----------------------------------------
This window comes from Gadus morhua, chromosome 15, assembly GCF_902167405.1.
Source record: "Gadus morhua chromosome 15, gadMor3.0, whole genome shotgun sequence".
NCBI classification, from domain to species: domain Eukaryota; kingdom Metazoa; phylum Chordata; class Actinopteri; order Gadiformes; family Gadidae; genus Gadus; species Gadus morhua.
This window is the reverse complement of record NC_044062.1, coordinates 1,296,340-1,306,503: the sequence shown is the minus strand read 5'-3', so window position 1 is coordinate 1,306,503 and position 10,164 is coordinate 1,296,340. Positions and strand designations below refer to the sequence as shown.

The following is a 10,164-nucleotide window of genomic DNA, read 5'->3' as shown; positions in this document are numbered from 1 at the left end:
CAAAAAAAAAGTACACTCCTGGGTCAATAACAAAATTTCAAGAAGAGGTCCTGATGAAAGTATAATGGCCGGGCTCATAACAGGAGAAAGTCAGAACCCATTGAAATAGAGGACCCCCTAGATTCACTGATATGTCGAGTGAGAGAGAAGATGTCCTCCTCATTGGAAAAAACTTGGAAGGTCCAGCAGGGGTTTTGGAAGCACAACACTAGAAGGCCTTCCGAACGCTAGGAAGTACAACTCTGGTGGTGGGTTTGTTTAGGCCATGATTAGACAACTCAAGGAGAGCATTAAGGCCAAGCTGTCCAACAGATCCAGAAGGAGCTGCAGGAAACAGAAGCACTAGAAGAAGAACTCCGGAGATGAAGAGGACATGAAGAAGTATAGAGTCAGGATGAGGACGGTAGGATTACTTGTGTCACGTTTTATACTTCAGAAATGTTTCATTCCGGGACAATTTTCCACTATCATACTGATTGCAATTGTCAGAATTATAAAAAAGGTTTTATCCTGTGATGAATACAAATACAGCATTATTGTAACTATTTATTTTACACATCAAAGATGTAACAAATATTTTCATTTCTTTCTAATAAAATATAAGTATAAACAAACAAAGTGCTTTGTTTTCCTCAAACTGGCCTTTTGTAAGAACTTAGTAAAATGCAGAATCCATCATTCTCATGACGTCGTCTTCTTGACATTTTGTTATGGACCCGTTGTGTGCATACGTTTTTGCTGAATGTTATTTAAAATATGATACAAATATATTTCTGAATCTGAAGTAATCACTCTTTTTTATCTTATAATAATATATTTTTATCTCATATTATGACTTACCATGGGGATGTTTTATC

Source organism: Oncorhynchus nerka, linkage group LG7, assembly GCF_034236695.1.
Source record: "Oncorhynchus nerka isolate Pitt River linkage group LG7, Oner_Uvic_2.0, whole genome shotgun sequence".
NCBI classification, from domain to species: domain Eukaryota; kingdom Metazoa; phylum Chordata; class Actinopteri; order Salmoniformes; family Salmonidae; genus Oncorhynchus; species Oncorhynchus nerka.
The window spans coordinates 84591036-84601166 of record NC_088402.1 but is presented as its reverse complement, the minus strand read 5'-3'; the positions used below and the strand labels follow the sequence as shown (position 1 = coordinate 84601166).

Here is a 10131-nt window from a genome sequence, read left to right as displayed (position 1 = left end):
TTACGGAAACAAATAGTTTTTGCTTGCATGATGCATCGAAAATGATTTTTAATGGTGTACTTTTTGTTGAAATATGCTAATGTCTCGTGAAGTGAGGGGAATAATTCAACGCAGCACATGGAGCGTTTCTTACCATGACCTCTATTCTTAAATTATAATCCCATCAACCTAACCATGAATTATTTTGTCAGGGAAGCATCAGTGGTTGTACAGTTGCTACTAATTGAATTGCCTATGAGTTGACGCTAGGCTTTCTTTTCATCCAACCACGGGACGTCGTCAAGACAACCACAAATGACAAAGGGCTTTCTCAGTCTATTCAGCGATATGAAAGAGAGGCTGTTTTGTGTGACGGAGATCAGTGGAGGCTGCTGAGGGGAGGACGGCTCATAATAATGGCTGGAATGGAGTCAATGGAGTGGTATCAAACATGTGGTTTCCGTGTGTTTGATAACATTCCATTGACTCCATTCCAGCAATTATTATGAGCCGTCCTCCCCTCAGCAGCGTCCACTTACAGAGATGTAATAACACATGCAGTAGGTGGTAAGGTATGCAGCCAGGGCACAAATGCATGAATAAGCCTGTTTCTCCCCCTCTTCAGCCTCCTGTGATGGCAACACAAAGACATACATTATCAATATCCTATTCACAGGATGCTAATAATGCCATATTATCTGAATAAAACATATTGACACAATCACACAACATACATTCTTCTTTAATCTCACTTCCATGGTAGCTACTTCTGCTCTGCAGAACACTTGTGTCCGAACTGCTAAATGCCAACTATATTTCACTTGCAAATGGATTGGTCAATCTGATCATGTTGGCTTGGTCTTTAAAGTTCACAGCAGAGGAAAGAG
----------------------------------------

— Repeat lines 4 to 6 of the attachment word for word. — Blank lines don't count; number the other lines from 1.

This window is the reverse complement of record NC_044062.1, coordinates 1,296,340-1,306,503: the sequence shown is the minus strand read 5'-3', so window position 1 is coordinate 1,306,503 and position 10,164 is coordinate 1,296,340. Positions and strand designations below refer to the sequence as shown.

The following is a 10,164-nucleotide window of genomic DNA, read 5'->3' as shown; positions in this document are numbered from 1 at the left end:
CAAAAAAAAAGTACACTCCTGGGTCAATAACAAAATTTCAAGAAGAGGTCCTGATGAAAGTATAATGGCCGGGCTCATAACAGGAGAAAGTCAGAACCCATTGAAATAGAGGACCCCCTAGATTCACTGATATGTCGAGTGAGAGAGAAGATGTCCTCCTCATTGGAAAAAACTTGGAAGGTCCAGCAGGGGTTTTGGAAGCACAACACTAGAAGGCCTTCCGAACGCTAGGAAGTACAACTCTGGTGGTGGGTTTGTTTAGGCCATGATTAGACAACTCAAGGAGAGCATTAAGGCCAAGCTGTCCAACAGATCCAGAAGGAGCTGCAGGAAACAGAAGCACTAGAAGAAGAACTCCGGAGATGAAGAGGACATGAAGAAGTATAGAGTCAGGATGAGGACGGTAGGATTACTTGTGTCACGTTTTATACTTCAGAAATGTTTCATTCCGGGACAATTTTCCACTATCATACTGATTGCAATTGTCAGAATTATAAAAAAGGTTTTATCCTGTGATGAATACAAATACAGCATTATTGTAACTATTTATTTTACACATCAAAGATGTAACAAATATTTTCATTTCTTTCTAATAAAATATAAGTATAAACAAACAAAGTGCTTTGTTTTCCTCAAACTGGCCTTTTGTAAGAACTTAGTAAAATGCAGAATCCATCATTCTCATGACGTCGTCTTCTTGACATTTTGTTATGGACCCGTTGTGTGCATACGTTTTTGCTGAATGTTATTTAAAATATGATACAAATATATTTCTGAATCTGAAGTAATCACTCTTTTTTATCTTATAATAATATATTTTTATCTCATATTATGACTTACCATGGGGATGTTTTATC